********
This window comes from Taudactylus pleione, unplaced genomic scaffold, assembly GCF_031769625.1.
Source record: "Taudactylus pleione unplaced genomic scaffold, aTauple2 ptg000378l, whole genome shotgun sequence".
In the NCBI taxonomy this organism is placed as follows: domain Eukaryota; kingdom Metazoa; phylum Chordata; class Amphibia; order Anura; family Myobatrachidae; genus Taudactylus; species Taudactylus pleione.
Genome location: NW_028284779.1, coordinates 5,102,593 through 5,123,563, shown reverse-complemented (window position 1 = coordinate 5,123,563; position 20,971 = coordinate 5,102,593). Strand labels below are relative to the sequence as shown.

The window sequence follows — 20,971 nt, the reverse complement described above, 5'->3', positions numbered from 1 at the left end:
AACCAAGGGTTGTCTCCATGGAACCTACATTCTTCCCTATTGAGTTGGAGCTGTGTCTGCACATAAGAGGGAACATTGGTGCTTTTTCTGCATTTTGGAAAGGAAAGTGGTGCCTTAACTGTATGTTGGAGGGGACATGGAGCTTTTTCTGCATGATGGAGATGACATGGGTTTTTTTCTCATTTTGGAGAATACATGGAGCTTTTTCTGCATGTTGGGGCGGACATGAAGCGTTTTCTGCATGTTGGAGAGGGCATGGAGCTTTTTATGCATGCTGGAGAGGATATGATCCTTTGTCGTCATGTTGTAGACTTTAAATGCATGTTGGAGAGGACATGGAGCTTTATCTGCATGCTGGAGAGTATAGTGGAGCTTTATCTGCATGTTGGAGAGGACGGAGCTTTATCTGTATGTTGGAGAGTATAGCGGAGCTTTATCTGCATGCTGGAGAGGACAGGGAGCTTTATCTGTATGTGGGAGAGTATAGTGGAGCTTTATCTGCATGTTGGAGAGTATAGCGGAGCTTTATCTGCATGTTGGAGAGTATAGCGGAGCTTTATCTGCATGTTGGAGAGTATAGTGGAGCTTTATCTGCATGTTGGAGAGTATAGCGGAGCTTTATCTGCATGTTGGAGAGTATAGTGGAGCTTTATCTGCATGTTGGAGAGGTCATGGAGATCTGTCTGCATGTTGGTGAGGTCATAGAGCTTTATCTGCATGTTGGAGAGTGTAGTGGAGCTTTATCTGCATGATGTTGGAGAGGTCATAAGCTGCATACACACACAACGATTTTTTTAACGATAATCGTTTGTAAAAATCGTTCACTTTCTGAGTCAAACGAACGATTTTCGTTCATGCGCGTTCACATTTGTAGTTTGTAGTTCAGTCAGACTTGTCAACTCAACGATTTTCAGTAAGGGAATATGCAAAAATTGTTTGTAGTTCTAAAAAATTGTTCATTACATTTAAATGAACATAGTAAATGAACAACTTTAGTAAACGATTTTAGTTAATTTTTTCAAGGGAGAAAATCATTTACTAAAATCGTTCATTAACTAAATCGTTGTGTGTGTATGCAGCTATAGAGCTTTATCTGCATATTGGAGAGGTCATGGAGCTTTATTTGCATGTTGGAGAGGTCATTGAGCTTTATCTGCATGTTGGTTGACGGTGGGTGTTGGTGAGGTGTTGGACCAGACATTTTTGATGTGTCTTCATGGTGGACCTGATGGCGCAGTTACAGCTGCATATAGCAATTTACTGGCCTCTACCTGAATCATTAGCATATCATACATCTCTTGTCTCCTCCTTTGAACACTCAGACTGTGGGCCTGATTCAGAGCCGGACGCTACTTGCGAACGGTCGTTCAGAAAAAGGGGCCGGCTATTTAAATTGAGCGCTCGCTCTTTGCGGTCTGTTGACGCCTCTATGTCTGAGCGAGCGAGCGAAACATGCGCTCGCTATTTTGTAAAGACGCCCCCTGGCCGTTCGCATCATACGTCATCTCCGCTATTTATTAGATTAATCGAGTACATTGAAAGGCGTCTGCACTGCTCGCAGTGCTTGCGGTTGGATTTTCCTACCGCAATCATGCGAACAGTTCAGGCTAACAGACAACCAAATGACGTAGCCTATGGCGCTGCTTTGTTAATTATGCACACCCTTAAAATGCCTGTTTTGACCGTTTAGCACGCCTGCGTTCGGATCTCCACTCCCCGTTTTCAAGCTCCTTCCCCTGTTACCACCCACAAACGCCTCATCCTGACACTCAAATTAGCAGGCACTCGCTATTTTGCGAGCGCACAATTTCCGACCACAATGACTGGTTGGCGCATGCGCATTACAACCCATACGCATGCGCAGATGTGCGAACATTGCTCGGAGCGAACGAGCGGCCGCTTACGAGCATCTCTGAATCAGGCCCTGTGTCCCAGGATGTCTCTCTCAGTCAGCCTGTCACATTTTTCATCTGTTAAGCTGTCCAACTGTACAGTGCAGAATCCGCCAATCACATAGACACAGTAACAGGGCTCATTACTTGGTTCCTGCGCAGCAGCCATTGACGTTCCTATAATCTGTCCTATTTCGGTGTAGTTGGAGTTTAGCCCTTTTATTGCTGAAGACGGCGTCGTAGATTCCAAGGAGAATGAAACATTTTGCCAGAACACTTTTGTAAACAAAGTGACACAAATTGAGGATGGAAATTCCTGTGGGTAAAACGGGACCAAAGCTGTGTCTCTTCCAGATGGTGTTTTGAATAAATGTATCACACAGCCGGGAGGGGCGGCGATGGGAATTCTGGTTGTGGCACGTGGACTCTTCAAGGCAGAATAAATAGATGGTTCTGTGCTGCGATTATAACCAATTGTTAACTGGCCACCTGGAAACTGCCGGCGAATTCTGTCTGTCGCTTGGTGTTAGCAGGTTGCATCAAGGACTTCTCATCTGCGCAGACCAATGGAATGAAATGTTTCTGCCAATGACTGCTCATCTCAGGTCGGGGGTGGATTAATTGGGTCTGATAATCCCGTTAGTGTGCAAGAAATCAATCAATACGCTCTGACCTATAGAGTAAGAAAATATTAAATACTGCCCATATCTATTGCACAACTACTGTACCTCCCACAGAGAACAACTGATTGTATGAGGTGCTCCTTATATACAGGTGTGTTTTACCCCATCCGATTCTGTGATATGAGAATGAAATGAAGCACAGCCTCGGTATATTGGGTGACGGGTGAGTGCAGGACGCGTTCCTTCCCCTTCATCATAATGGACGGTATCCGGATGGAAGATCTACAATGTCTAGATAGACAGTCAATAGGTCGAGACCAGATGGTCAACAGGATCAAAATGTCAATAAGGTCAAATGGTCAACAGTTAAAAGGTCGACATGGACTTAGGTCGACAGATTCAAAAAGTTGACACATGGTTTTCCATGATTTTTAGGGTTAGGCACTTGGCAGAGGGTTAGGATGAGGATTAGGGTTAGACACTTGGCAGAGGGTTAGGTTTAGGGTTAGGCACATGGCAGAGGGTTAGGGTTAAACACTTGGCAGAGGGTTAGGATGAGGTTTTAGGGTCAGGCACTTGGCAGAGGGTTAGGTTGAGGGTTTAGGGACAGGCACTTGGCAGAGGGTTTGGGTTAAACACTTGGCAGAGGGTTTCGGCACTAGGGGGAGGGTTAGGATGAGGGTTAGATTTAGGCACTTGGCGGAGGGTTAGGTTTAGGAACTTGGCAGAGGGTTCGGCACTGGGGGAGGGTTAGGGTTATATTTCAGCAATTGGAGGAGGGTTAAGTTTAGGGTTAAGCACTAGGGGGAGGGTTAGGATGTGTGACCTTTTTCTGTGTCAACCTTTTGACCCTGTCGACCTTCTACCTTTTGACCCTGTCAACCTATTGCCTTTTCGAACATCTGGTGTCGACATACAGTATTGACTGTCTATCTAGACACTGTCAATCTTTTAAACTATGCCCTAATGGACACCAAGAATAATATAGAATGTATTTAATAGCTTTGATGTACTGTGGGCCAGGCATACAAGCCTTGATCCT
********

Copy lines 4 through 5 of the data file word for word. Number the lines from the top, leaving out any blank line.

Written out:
Genome location: NW_028284779.1, coordinates 5,102,593 through 5,123,563, shown reverse-complemented (window position 1 = coordinate 5,123,563; position 20,971 = coordinate 5,102,593). Strand labels below are relative to the sequence as shown.

The window sequence follows — 20,971 nt, the reverse complement described above, 5'->3', positions numbered from 1 at the left end: